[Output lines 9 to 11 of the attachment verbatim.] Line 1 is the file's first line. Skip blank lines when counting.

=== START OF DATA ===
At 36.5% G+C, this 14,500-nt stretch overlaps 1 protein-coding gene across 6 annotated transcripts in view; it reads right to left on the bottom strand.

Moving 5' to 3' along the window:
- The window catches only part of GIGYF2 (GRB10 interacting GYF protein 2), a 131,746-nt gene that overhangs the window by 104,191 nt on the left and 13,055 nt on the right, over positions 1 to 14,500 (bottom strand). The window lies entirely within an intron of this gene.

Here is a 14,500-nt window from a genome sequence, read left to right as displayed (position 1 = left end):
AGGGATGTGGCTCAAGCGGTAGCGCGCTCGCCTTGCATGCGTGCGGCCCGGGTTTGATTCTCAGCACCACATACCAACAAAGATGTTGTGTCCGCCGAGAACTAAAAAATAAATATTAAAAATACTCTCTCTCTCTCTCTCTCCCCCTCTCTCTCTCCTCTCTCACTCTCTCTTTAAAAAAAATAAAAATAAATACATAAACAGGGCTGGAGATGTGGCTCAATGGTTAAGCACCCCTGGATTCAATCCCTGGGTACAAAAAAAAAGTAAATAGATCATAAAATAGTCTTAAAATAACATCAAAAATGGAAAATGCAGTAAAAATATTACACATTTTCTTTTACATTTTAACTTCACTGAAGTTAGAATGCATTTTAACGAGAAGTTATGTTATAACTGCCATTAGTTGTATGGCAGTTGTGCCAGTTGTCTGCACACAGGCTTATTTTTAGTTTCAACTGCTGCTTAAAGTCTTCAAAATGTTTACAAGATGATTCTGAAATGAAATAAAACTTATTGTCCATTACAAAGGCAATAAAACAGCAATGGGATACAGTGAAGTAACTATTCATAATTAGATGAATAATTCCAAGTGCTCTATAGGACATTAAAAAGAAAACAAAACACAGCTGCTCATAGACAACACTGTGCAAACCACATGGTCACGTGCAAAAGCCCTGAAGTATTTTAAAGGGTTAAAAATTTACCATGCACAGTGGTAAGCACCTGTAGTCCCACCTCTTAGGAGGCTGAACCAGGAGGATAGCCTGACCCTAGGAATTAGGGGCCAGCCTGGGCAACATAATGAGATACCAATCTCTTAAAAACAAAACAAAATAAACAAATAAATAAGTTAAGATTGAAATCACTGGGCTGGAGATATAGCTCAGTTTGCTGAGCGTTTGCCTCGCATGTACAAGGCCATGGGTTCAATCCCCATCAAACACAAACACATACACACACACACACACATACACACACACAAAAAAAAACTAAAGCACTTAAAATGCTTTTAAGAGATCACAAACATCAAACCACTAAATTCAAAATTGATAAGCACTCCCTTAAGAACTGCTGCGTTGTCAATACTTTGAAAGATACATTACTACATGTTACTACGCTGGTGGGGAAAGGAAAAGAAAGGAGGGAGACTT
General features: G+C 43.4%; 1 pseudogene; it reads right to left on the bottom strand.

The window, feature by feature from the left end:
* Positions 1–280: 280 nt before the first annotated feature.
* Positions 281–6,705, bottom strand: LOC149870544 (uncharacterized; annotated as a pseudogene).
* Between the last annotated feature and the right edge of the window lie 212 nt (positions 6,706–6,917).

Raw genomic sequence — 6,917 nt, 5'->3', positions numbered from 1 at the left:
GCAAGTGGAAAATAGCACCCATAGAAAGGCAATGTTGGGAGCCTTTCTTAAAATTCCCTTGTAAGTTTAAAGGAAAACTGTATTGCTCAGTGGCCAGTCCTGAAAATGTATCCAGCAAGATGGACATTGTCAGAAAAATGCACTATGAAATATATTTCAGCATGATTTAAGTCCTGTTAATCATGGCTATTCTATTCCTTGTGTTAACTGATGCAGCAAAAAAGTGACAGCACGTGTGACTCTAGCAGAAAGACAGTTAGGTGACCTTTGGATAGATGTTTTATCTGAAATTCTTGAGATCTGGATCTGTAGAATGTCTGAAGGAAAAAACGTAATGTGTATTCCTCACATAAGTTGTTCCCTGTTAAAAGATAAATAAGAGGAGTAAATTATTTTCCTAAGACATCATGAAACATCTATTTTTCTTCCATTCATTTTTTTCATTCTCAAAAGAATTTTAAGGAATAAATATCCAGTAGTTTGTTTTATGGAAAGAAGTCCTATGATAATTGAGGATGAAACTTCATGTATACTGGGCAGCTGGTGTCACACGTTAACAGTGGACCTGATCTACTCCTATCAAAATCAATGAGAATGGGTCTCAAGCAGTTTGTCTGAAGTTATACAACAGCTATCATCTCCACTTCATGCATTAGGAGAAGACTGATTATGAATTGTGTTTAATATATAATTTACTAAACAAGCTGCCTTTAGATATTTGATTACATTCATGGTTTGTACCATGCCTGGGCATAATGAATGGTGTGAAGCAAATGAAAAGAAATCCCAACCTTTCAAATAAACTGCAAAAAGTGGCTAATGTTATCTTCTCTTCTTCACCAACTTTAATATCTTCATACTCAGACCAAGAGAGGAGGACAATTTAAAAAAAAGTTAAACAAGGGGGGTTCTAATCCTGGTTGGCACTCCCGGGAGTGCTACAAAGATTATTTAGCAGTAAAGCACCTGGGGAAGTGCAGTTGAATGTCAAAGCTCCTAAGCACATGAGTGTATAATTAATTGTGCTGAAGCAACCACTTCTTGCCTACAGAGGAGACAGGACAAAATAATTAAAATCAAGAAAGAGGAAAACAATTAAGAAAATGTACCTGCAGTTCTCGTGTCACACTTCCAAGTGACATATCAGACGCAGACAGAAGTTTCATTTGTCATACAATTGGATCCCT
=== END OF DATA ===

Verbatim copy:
* Positions 281–6,705, bottom strand: LOC149870544 (uncharacterized; annotated as a pseudogene).
* Between the last annotated feature and the right edge of the window lie 212 nt (positions 6,706–6,917).

Raw genomic sequence — 6,917 nt, 5'->3', positions numbered from 1 at the left: